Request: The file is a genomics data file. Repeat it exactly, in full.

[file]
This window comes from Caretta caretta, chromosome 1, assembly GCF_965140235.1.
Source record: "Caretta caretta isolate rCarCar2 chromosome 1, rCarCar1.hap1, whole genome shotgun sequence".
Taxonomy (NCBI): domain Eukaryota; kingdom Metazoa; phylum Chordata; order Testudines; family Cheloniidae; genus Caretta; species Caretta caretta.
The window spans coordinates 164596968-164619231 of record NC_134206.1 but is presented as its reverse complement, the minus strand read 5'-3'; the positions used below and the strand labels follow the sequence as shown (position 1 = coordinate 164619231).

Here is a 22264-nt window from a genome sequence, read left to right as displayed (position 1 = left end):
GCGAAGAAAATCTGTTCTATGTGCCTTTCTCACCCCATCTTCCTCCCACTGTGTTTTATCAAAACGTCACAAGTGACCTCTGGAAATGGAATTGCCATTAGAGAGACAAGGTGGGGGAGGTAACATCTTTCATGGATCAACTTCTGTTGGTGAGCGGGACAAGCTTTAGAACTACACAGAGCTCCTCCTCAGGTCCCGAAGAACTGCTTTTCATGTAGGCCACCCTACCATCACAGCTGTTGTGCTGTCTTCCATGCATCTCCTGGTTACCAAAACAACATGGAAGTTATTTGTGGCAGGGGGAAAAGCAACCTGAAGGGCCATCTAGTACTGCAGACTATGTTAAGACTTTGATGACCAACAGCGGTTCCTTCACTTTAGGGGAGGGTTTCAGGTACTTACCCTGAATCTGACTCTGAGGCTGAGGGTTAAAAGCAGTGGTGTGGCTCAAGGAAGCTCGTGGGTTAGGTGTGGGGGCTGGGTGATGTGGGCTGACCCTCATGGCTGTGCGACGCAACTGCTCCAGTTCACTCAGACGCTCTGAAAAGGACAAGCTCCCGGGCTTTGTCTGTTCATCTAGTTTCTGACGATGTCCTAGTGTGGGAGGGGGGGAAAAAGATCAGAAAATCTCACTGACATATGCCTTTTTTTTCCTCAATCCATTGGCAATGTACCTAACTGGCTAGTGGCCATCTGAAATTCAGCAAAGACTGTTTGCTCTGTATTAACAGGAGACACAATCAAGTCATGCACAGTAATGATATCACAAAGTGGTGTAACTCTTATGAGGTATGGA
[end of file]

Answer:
This window comes from Caretta caretta, chromosome 1, assembly GCF_965140235.1.
Source record: "Caretta caretta isolate rCarCar2 chromosome 1, rCarCar1.hap1, whole genome shotgun sequence".
Taxonomy (NCBI): domain Eukaryota; kingdom Metazoa; phylum Chordata; order Testudines; family Cheloniidae; genus Caretta; species Caretta caretta.
The window spans coordinates 164596968-164619231 of record NC_134206.1 but is presented as its reverse complement, the minus strand read 5'-3'; the positions used below and the strand labels follow the sequence as shown (position 1 = coordinate 164619231).

Here is a 22264-nt window from a genome sequence, read left to right as displayed (position 1 = left end):
GCGAAGAAAATCTGTTCTATGTGCCTTTCTCACCCCATCTTCCTCCCACTGTGTTTTATCAAAACGTCACAAGTGACCTCTGGAAATGGAATTGCCATTAGAGAGACAAGGTGGGGGAGGTAACATCTTTCATGGATCAACTTCTGTTGGTGAGCGGGACAAGCTTTAGAACTACACAGAGCTCCTCCTCAGGTCCCGAAGAACTGCTTTTCATGTAGGCCACCCTACCATCACAGCTGTTGTGCTGTCTTCCATGCATCTCCTGGTTACCAAAACAACATGGAAGTTATTTGTGGCAGGGGGAAAAGCAACCTGAAGGGCCATCTAGTACTGCAGACTATGTTAAGACTTTGATGACCAACAGCGGTTCCTTCACTTTAGGGGAGGGTTTCAGGTACTTACCCTGAATCTGACTCTGAGGCTGAGGGTTAAAAGCAGTGGTGTGGCTCAAGGAAGCTCGTGGGTTAGGTGTGGGGGCTGGGTGATGTGGGCTGACCCTCATGGCTGTGCGACGCAACTGCTCCAGTTCACTCAGACGCTCTGAAAAGGACAAGCTCCCGGGCTTTGTCTGTTCATCTAGTTTCTGACGATGTCCTAGTGTGGGAGGGGGGGAAAAAGATCAGAAAATCTCACTGACATATGCCTTTTTTTTCCTCAATCCATTGGCAATGTACCTAACTGGCTAGTGGCCATCTGAAATTCAGCAAAGACTGTTTGCTCTGTATTAACAGGAGACACAATCAAGTCATGCACAGTAATGATATCACAAAGTGGTGTAACTCTTATGAGGTATGGA